Remember when then-Fed Chairman Alan Greenspan made his famous comment about the "irrational exuberance" of the world's stock markets in 1996?
There's another side to that coin, it's when traders dump a stock without pause. Let's call it an "irrational apathy," toward a stock.
Overreaction by investors can trigger violent short-term swings in a stock's share price. So when a stock I follow experiences an unusual sell-off, it's time to check out why it happened and decide if we've been presented with a buying opportunity. This isn't always the case, but when it is, it's worth moving quickly.
Take Snyder's-Lance Foods (Nasdaq: LNCE), for example. When the merger of similar-sized snack-food makers - Snyder's of Hanover and Lance Foods - was announced in July 2010, Lance's stock shot up 33 percent in one day.
Yet shares tumbled 10 percent when year-end results were released in February. This company continues to pay a dividend of 3.3 percent at current levels, and unlike many much-bigger companies it never interrupted payments during the recession.
The chart below shows the volatility in this stock over the past two years.
It's worth discussing this company's background.
The merger of Snyder's of Hanover, a pretzel maker, with Lance, a company known for its snack crackers and potato chips, was announced in July 2010 and then completed five months later.
Both were small players in the salty snack market and were going up against giants such as Frito-Lay - a part of PepsiCo (NYSE: PEP), and the Austin snack brand of Kellogg (NYSE: K). Lance, nearly a century old, was the first company to sell packaged peanut butter crackers.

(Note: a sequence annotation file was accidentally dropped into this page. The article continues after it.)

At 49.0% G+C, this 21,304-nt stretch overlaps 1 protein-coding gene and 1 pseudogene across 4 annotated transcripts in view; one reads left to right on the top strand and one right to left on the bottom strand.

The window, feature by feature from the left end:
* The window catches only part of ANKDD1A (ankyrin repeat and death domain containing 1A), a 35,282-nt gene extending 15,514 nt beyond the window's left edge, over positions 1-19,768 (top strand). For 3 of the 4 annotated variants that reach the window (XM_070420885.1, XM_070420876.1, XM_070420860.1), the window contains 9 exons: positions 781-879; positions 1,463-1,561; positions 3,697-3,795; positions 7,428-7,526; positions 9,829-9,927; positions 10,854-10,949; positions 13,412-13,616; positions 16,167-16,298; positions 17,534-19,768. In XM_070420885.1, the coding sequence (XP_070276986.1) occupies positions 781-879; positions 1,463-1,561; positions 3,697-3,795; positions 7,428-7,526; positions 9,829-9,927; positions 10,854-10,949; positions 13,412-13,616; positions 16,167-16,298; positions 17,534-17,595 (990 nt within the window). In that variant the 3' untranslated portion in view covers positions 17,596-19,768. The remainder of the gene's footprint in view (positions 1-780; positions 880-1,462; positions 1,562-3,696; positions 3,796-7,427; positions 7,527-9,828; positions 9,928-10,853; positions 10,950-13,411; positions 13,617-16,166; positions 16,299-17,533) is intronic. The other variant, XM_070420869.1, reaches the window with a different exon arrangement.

This may all sound a tad boring - but remember that the degree of research, market testing, and product development for huge food and beverage conglomerates like Kellogg's is intense. It is the stuff that business school case studies - covering everything from strategy to finance to marketing - is made for. And a merger that moves a stock 30 percent higher in one day is worth noting.
The combination of Lance and Snyder's was designed in part to give the small companies more leverage to gain space on supermarket shelves. In addition to other brands including Cape Cod, Jays, Tom’s and Archway, the company now makes private-label and third-party foods.
When 2010 results were released February 18, unexpected one-time charges caused an earnings miss and spooked shareholders. Snyder's-Lance reported charges related to the merger trimmed year-end earnings per diluted share to just $0.07, compared with $1.08 the year before.
Without the charges, the company said EPS would have been $1.09. But that reasoning didn't stop the stock price from falling hard.
I think Snyder's-Lance appears to have fallen victim to nervous traders, and its shares are currently more than 20 percent below the most recent high of $24.26 from early January. The stock still has a consensus 12-month target price of $21.75.
The numbers still indicate to me that Snyder's-Lance is a decent value play, and that the company pays a dividend north of 3 percent is worth at least a cursory look. This dividend continued uninterrupted during the recession.
The stock has a forward P/E of 15.5, and the company has a current market cap of $1.3 billion.
I'm a strong believer in owning dividend-paying stocks. Unfortunately too many investors fail to recognize their importance, and the reasons why they should ALWAYS be part of every portfolio. You can access my special report on dividend paying small caps stocks here, and learn more about this exciting class of assets.